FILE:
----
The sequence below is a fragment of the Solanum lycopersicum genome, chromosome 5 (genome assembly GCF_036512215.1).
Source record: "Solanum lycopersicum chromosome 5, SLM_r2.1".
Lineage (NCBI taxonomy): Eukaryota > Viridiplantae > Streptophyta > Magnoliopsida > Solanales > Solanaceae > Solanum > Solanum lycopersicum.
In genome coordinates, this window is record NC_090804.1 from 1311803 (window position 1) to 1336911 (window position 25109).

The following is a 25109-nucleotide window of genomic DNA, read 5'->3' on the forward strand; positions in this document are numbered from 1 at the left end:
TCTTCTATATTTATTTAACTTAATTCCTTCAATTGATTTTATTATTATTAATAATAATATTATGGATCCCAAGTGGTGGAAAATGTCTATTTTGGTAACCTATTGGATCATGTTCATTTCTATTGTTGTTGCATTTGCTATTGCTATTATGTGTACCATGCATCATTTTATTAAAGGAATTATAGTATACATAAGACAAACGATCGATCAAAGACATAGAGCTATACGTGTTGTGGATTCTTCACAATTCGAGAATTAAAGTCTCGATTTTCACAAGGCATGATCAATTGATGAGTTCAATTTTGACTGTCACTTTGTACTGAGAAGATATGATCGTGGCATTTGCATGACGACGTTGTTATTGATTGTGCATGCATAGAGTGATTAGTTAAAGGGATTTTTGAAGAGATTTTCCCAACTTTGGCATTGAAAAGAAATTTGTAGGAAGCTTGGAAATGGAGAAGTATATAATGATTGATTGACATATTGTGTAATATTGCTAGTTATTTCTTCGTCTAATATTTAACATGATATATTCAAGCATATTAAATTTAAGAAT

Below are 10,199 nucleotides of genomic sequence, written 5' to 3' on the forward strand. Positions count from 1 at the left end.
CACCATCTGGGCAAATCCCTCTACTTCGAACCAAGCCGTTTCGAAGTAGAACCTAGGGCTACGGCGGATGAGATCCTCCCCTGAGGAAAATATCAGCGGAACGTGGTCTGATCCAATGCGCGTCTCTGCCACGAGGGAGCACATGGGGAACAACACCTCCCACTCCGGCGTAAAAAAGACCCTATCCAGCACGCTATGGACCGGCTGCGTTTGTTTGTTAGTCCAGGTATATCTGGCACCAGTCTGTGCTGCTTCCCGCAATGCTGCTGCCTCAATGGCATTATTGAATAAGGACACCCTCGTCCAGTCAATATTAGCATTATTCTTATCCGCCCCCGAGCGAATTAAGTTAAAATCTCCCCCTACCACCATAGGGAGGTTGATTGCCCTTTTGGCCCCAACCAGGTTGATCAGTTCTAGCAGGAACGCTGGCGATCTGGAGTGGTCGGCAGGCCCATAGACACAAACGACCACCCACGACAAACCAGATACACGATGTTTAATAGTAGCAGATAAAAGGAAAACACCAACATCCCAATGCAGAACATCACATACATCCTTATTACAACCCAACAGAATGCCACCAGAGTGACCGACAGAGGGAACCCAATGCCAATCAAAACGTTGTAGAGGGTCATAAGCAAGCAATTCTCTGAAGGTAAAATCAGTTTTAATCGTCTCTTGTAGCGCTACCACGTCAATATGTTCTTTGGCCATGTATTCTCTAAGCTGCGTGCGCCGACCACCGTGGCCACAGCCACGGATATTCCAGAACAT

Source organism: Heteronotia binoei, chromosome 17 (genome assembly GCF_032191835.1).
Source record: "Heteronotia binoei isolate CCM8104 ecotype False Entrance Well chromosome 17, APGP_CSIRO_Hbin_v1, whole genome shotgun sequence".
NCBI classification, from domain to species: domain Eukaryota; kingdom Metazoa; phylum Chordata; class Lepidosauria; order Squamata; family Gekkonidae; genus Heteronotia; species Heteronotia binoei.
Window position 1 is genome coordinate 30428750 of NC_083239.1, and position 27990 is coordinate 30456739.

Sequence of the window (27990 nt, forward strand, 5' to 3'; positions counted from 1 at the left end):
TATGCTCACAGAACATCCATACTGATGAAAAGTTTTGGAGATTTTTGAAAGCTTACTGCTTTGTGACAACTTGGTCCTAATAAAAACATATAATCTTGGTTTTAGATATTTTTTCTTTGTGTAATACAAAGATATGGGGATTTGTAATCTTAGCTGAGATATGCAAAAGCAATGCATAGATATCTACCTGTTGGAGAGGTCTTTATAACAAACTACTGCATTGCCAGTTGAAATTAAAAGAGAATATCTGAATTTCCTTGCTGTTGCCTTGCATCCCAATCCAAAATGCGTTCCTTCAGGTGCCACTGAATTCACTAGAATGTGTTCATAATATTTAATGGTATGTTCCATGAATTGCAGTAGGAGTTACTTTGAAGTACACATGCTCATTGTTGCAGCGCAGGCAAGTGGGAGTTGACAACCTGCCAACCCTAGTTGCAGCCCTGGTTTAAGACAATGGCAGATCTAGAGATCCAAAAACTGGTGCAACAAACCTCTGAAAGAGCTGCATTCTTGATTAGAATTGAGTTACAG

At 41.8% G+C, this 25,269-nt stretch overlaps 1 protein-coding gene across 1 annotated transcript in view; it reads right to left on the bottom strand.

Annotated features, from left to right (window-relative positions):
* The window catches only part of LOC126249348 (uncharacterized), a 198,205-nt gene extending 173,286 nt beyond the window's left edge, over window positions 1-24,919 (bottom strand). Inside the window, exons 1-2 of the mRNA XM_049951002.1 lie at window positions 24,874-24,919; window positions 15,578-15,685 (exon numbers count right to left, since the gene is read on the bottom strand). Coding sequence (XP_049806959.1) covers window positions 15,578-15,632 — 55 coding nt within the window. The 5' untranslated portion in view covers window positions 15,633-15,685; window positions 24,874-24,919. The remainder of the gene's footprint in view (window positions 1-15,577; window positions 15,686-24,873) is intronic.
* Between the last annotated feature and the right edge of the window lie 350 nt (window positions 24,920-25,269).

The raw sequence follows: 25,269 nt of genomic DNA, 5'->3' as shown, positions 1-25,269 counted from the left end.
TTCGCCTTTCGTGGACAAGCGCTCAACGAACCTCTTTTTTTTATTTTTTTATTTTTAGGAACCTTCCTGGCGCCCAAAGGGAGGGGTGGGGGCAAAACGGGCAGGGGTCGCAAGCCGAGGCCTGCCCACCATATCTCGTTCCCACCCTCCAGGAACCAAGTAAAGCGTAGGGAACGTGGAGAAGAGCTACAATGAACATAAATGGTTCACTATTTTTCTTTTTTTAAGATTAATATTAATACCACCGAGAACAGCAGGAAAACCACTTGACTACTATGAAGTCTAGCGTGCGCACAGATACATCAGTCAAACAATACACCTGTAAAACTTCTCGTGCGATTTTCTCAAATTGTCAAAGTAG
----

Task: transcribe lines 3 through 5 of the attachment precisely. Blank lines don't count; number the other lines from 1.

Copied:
Lineage (NCBI taxonomy): Eukaryota > Viridiplantae > Streptophyta > Magnoliopsida > Solanales > Solanaceae > Solanum > Solanum lycopersicum.
In genome coordinates, this window is record NC_090804.1 from 1311803 (window position 1) to 1336911 (window position 25109).

The following is a 25109-nucleotide window of genomic DNA, read 5'->3' on the forward strand; positions in this document are numbered from 1 at the left end: